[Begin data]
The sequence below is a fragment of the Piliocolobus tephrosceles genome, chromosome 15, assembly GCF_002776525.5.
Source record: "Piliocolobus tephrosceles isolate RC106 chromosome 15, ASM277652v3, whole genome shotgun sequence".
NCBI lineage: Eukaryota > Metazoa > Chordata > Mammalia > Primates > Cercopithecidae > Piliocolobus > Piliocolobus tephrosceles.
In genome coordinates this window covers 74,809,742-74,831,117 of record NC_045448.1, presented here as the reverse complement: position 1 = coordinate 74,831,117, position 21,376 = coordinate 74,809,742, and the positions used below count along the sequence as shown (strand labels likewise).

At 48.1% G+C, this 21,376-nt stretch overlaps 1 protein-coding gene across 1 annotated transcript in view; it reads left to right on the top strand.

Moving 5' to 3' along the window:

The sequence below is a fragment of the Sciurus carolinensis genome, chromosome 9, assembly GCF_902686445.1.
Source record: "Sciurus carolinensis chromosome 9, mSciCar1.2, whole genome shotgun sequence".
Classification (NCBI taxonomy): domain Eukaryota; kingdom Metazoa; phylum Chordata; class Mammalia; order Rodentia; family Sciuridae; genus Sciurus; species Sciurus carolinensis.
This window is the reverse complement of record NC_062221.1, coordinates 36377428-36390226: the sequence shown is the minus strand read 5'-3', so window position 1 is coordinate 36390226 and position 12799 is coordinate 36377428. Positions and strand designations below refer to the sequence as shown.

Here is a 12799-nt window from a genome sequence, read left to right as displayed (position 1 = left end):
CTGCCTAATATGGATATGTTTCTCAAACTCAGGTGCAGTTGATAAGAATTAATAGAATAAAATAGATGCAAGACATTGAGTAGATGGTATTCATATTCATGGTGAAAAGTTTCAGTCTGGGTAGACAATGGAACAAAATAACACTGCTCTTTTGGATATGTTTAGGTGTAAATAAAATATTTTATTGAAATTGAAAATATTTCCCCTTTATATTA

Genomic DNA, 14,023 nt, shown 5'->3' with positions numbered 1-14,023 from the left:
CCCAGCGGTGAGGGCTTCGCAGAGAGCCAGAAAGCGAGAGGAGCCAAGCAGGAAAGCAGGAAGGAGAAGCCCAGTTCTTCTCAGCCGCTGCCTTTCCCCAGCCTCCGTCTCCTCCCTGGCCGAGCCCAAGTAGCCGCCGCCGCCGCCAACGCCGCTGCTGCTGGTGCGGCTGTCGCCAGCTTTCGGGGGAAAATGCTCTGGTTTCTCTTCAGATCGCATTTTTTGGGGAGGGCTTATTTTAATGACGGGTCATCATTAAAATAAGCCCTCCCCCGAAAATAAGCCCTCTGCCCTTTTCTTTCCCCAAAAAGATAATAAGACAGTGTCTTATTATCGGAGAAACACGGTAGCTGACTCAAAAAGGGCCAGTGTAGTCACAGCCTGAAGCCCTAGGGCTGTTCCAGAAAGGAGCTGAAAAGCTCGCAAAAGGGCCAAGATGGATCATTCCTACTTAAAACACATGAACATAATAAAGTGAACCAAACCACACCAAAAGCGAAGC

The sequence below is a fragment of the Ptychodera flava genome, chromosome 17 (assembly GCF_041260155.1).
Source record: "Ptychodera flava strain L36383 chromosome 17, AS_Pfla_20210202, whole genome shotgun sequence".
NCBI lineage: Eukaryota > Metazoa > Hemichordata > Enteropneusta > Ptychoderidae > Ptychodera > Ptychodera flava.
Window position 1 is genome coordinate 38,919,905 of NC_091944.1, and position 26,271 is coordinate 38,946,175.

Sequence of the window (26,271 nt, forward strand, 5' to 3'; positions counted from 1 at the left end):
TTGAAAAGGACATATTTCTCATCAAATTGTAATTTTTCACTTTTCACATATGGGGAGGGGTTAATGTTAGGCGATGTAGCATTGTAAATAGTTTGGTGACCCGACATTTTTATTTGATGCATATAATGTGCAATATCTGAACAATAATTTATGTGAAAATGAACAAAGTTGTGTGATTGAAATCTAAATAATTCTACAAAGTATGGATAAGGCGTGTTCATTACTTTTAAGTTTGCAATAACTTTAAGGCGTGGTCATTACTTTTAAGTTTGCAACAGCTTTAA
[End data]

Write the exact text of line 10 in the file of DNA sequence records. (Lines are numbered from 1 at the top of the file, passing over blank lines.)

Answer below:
This window is the reverse complement of record NC_062221.1, coordinates 36377428-36390226: the sequence shown is the minus strand read 5'-3', so window position 1 is coordinate 36390226 and position 12799 is coordinate 36377428. Positions and strand designations below refer to the sequence as shown.